Funding Provided by the Legislature as Part of 2021-22 State Budget is a Down Payment Towards Restoring Conveyance Capacity Amidst Historic Drought & Climate Change Impacts
Sacramento, CA – The California Department of Water Resources (DWR) announced today that it has initiated a $100 million funding program to restore conveyance capacity to key portions of the California Aqueduct, the San Luis Canal, the Delta-Mendota Canal, and the Friant-Kern Canal that have been lost due to subsidence. This initial $100 million investment reflects the Legislature’s commitment to getting these repairs done for California and aligns with the suite of actions proposed by Governor Newsom in the Water Resilience Portfolio to address the impacts of drought and climate change to the water Californians need to ensure a thriving statewide economy and support ecosystem functions south of the Sacramento-San Joaquin Bay-Delta.
This first round of funding included in the 2021-22 state budget came with the promise of another $100 million next year. While Senate Bill 559 (Hurtado), a bill to establish a funding mechanism for subsidence repairs, did not progress to a full vote of the legislature last session, the bill sponsors remain committed to ensuring funding is available to restore these facilities and continuing efforts to pass legislation next session. These four major canal systems are critical to California’s water resiliency – they provide water to 29 million people, 2.9 million acres of farmland, and 130,000 acres of wetlands. Unfortunately, their conveyance capacity has been reduced due to subsidence resulting from groundwater pumping prior to the implementation of the 2014 Sustainable Groundwater Management Act (SGMA). This impact has resulted in a 15-60% reduction of design flow capacity and at least $15-30 million per year in higher operational and power costs.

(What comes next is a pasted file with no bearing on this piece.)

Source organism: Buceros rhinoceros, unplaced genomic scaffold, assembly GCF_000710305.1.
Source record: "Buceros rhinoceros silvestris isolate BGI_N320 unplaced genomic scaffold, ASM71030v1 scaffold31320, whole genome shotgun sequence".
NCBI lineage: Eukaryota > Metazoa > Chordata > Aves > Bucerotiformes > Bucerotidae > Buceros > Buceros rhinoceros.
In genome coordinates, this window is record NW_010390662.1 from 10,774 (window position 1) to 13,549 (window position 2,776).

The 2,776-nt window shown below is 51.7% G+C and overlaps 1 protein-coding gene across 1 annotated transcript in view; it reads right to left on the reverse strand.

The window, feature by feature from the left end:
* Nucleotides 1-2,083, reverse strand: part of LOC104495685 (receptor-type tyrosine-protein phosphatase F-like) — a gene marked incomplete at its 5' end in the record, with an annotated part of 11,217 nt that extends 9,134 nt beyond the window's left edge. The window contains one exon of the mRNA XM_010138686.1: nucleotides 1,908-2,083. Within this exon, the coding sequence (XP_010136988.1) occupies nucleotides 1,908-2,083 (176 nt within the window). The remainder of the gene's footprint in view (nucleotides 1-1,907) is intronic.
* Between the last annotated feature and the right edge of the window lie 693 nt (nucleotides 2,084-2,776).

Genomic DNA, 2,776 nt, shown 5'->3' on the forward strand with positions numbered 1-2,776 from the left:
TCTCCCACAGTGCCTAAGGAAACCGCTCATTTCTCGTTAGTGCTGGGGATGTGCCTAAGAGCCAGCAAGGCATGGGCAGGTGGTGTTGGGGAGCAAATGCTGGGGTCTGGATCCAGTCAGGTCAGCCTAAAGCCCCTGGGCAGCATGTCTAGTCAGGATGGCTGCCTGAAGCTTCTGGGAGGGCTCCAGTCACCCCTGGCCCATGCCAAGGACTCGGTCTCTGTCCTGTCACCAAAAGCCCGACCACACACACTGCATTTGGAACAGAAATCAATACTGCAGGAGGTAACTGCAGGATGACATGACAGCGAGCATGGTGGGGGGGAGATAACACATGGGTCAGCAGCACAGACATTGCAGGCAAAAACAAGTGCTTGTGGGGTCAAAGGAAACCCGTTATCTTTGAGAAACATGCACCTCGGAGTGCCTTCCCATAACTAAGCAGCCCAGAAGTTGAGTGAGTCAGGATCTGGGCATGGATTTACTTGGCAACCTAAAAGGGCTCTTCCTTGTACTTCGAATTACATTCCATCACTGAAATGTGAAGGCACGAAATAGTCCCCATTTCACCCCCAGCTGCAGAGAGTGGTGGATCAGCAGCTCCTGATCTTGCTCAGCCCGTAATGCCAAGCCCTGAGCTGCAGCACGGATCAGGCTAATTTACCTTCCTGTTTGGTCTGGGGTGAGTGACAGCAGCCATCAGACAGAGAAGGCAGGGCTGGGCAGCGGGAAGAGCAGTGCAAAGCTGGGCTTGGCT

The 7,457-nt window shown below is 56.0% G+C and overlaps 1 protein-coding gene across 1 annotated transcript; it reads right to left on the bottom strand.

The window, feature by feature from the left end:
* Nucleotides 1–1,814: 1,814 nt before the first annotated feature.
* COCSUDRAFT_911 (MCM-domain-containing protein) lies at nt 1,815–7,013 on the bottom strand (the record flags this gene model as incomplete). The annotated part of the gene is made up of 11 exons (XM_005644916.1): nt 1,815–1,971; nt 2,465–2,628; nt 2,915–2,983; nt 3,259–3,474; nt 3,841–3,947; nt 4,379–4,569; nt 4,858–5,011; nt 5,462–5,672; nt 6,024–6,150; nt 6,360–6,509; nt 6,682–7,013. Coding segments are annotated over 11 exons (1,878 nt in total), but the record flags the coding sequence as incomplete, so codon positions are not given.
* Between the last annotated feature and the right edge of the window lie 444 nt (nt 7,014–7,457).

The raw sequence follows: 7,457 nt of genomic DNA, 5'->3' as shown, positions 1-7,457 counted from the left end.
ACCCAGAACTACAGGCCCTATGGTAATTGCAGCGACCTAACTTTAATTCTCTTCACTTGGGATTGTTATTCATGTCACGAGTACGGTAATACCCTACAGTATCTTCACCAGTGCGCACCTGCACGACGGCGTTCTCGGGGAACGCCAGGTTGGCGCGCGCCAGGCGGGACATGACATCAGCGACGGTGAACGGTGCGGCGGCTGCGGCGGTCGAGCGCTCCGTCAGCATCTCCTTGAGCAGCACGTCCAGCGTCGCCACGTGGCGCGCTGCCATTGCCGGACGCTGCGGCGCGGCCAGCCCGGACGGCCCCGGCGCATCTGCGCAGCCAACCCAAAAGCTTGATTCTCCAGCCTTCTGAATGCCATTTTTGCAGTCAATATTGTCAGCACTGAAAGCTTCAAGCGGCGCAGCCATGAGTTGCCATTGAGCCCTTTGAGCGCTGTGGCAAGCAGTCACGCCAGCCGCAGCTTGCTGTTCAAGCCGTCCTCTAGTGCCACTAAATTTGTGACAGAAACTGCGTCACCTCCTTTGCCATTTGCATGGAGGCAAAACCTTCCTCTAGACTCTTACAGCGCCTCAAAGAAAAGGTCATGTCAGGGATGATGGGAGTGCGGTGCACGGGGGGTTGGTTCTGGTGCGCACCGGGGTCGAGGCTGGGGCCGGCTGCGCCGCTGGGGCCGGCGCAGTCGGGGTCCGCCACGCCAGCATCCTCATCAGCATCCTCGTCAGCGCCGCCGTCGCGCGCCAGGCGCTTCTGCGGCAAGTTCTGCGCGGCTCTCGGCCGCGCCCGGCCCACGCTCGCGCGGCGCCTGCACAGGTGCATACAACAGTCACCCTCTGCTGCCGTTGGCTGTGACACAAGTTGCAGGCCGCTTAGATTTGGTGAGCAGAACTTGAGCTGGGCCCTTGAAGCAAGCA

Joint Statement by SB 559 Bill Sponsors “This first $100 million isn’t just an investment in water infrastructure, it is a down payment on California’s future. We know that much more funding is necessary to restore the full capacity of these facilities, and we applaud the Governor and the Legislature’s commitment to responsible investments in California’s future, specifically by doing the necessary work of investing in the current and future viability of the water delivery infrastructure that will always be necessary to meet California’s water needs. While this initial funding will help to leverage federal and local dollars so that repairs can begin, additional funding along with the political will to see it through will be necessary if we are to truly meet the water supply challenges ahead of us. We have learned that droughts and flooding no longer come in cycles, instead they are simply our new normal. This initial funding and the leadership from elected officials like Governor Newsom, State Senator Hurtado and the San Joaquin Valley delegation, and federal officials like Senator Feinstein and Congressman Costa, represent actionable steps California must take if we are to adapt to that new normal and deliver on the promise of clean, affordable water for all.”